Proposals to protect 'Swissness' issued


As part of the 'Swissness' legislation project, the Swiss Institute of Intellectual Property has issued proposals to:

  • help distinguish genuine Swiss goods and services from fakes; and

  • strengthen the protection of Swiss emblems and designations (eg, 'Switzerland', 'Swiss' and 'Federal Swiss Confederation').

Swiss quality and research, as well as the expressions 'made in Switzerland' or 'assembled in Switzerland', have become valued characteristics for goods and services. Many producers and traders highlight the fact that they are domiciled in Switzerland, even if their goods or services originate from other countries. Others use white crosses on a red background on packaging and in advertisements in order to create the impression that their goods or services originate from Switzerland.

Under the proposals, professional associations of traders or producers will be able to register geographical indications as collective or certification marks and benefit from international protection under the Madrid Agreement or the Madrid Protocol. Until now, geographical indications were considered to be generic and could not be registered.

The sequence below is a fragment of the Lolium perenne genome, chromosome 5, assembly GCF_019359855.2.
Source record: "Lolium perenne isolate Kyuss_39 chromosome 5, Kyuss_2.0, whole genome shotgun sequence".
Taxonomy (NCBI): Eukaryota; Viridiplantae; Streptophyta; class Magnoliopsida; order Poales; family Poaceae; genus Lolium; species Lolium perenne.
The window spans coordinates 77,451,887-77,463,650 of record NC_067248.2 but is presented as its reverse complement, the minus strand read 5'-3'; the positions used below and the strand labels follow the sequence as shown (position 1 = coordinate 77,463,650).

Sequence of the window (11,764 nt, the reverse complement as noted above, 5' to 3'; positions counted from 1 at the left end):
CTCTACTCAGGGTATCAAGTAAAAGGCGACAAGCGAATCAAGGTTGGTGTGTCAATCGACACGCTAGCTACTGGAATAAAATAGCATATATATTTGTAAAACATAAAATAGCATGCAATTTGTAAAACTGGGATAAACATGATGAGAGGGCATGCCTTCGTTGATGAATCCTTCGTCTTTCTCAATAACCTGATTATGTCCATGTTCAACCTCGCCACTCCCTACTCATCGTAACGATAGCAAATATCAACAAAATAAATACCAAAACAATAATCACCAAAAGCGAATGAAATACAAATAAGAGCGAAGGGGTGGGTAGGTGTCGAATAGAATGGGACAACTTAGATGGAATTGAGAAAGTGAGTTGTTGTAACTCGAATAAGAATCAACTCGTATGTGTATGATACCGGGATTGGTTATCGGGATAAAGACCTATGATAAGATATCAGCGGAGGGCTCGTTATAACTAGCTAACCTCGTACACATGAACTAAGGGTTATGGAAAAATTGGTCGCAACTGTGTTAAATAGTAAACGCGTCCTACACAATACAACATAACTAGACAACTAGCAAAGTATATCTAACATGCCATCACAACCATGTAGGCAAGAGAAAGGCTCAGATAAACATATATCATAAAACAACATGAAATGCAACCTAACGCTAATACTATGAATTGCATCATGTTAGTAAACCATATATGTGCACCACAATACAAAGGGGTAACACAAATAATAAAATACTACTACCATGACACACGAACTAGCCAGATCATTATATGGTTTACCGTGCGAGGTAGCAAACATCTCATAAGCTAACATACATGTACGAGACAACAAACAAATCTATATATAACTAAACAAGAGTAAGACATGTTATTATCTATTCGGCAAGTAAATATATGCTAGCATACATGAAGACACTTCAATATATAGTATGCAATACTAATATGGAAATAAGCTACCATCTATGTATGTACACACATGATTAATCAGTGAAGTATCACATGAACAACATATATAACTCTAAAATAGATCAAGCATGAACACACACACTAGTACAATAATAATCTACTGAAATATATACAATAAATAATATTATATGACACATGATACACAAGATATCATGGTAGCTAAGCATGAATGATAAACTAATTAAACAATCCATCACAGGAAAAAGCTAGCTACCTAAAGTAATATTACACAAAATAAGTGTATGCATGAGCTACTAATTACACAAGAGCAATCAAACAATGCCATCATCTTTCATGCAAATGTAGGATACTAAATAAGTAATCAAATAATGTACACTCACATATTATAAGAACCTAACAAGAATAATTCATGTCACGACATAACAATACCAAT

Moreover, the proposals clarify what can be labelled as 'Swiss'. In order for goods to be described as 'Swiss', at least 60% of the production costs (excluding the costs of marketing, distribution and after-sales services) must have been incurred in Switzerland. Furthermore, primary agricultural products must have been grown in Switzerland. Processed agricultural and industrial goods must have been given their essential qualities in Switzerland and at least one stage of the production process must have taken place in the country. The new '60% rule' (including research and development costs) will replace the '50% rule'. Services may be described as 'Swiss' if the persons providing or controlling the services reside in Switzerland.

The proposals also deal with armorial bearings, flags, national designations and other state emblems. Previously, it was expressly forbidden to use the Swiss cross on goods or packaging in order to indicate that the goods were of Swiss origin. However, this prohibition was violated on a regular basis. Under the proposals, only the Swiss coat of arms (escutcheon) will be reserved for the Swiss authorities. Private parties will be allowed to use the Swiss flag and other state emblems (such as the famous Matterhorn mountain or William Tell) provided that their goods or services meet the aforementioned requirements.

The proposals have been published for consultation. Political parties, professionals and trade associations have been invited to comment on them. The Federal Department of Justice and Police will then submit the final proposals to Parliament, which is expected to adopt them next year.

Lucas M David, Walder Wyss & Partners, Zurich

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